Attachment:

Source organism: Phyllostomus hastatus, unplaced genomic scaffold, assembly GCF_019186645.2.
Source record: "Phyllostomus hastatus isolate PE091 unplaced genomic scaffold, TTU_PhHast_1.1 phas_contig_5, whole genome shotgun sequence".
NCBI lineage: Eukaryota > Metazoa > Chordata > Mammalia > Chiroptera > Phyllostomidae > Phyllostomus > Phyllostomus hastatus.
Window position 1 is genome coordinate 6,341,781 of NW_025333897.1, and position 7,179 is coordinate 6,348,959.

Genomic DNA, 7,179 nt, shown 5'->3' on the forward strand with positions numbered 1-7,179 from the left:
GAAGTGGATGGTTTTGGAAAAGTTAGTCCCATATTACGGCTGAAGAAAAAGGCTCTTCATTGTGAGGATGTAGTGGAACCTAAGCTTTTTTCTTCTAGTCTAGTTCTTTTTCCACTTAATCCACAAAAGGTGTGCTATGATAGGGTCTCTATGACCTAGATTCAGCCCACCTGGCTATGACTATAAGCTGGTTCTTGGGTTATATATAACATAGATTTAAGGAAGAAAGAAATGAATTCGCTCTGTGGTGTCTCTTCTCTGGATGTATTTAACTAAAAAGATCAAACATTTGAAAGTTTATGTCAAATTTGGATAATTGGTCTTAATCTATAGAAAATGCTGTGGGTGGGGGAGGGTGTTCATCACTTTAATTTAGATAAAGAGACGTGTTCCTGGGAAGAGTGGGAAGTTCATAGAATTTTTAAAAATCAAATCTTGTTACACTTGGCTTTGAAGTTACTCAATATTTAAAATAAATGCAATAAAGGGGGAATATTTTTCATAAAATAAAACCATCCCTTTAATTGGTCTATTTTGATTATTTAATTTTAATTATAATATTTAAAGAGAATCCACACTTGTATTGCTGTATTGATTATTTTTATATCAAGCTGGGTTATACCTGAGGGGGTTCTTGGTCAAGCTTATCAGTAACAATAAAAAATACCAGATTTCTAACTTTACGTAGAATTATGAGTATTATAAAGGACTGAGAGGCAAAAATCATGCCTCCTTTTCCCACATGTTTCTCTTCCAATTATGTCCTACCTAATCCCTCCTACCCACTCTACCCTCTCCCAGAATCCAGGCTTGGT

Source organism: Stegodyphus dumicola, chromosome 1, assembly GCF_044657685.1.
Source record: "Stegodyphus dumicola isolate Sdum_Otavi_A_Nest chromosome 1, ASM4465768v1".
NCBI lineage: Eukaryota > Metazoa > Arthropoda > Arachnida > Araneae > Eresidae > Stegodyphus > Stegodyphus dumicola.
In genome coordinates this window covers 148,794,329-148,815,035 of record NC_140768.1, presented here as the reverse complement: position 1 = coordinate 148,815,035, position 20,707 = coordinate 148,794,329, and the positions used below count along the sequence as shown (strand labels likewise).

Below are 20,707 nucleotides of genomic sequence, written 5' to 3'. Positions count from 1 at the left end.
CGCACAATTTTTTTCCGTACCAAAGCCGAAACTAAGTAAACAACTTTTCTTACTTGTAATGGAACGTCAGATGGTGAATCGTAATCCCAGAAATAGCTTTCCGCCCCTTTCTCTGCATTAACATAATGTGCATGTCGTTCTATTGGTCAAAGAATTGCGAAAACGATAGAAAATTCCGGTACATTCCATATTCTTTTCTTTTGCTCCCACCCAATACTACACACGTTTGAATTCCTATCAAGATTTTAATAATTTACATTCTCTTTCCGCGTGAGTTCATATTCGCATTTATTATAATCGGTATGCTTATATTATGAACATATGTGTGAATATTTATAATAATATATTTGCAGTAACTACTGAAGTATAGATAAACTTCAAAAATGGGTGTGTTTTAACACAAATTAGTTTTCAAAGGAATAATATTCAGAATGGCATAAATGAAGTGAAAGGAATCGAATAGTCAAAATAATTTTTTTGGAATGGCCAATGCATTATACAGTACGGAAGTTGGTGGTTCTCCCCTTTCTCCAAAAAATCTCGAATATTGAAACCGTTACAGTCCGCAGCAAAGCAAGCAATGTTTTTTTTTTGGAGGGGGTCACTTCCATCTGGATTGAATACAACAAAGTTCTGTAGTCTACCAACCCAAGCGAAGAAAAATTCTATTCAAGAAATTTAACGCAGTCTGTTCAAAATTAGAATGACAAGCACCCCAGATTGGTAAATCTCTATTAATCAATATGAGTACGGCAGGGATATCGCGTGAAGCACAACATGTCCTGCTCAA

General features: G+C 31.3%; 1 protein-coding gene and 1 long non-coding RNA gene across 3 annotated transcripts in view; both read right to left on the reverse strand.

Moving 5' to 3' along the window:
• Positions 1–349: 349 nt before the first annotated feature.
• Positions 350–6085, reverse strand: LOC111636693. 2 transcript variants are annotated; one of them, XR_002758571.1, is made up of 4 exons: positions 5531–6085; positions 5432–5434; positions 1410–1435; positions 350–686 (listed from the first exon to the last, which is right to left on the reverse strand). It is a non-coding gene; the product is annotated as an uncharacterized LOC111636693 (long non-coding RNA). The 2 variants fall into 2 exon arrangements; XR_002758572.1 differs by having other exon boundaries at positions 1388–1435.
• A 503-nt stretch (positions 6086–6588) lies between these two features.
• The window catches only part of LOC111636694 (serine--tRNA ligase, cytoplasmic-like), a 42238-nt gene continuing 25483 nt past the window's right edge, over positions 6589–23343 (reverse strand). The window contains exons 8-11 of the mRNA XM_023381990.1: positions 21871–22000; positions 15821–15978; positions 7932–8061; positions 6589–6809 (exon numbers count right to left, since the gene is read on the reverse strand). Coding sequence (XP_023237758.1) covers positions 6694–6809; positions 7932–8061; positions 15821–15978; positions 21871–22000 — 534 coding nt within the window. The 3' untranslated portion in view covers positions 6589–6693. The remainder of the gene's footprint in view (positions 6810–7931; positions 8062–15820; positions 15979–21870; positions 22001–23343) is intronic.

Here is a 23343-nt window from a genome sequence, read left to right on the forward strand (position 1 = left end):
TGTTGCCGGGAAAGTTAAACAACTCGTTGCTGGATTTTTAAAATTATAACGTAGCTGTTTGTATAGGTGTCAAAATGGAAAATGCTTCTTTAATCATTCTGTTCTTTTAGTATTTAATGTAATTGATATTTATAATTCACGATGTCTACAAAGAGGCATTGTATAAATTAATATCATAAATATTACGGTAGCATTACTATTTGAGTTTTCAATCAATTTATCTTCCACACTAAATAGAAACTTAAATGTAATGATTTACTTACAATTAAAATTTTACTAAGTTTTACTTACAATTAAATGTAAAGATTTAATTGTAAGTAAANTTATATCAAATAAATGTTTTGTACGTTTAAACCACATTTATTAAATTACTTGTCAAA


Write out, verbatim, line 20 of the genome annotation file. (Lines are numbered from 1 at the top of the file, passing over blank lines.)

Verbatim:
TGTTGCCGGGAAAGTTAAACAACTCGTTGCTGGATTTTTAAAATTATAACGTAGCTGTTTGTATAGGTGTCAAAATGGAAAATGCTTCTTTAATCATTCTGTTCTTTTAGTATTTAATGTAATTGATATTTATAATTCACGATGTCTACAAAGAGGCATTGTATAAATTAATATCATAAATATTACGGTAGCATTACTATTTGAGTTTTCAATCAATTTATCTTCCACACTAAATAGAAACTTAAATGTAATGATTTACTTACAATTAAAATTTTACTAAGTTTTACTTACAATTAAATGTAAAGATTTAATTGTAAGTAAANTTATATCAAATAAATGTTTTGTACGTTTAAACCACATTTATTAAATTACTTGTCAAA